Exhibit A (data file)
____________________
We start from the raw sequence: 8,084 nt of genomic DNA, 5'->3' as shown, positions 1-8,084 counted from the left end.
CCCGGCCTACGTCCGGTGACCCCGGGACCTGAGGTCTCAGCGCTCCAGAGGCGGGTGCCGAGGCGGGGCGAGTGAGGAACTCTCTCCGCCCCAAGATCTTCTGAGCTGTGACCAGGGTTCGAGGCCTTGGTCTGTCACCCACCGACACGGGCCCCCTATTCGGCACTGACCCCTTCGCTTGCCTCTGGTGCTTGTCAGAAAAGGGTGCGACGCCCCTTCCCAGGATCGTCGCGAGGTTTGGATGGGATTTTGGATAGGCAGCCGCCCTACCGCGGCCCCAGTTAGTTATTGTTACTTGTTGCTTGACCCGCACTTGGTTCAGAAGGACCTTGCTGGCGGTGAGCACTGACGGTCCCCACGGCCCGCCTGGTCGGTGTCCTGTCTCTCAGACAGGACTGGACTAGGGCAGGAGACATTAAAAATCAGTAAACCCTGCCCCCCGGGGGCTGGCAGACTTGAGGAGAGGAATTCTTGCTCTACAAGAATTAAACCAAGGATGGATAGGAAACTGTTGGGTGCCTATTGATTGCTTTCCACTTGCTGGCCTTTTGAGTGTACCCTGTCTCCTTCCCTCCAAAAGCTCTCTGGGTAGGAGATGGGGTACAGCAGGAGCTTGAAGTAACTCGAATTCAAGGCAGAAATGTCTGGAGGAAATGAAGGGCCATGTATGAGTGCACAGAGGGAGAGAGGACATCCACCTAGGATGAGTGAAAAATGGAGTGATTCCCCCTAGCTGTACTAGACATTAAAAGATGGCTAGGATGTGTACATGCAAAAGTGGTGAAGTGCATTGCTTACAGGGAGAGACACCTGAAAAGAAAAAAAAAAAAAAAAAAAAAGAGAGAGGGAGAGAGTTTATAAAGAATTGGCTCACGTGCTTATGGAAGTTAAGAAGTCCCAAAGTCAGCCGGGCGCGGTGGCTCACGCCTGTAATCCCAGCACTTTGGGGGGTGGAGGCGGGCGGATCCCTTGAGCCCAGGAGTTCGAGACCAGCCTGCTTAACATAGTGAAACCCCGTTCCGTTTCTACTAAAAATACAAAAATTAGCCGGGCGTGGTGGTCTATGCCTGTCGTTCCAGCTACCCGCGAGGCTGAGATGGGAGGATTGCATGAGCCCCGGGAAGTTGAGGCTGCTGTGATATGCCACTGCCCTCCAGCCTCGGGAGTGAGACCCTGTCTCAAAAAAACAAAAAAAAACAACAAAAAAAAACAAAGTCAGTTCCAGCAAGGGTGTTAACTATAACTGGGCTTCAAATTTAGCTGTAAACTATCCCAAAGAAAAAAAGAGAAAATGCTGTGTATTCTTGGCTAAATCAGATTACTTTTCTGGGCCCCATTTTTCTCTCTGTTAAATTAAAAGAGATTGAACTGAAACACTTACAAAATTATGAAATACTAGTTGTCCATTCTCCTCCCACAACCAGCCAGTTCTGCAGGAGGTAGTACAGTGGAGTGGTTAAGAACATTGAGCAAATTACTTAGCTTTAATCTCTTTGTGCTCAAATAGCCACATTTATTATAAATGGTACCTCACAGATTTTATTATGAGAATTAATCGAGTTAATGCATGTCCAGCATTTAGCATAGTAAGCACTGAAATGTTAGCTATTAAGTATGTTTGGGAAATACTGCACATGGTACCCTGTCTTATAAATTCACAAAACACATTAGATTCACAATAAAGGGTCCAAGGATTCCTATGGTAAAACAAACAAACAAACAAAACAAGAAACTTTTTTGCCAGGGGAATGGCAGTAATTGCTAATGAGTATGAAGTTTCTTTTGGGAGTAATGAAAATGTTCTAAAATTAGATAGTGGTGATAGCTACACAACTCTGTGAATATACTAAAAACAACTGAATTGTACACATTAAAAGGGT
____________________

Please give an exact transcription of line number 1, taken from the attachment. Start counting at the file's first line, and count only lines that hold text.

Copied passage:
We start from the raw sequence: 8,084 nt of genomic DNA, 5'->3' as shown, positions 1-8,084 counted from the left end.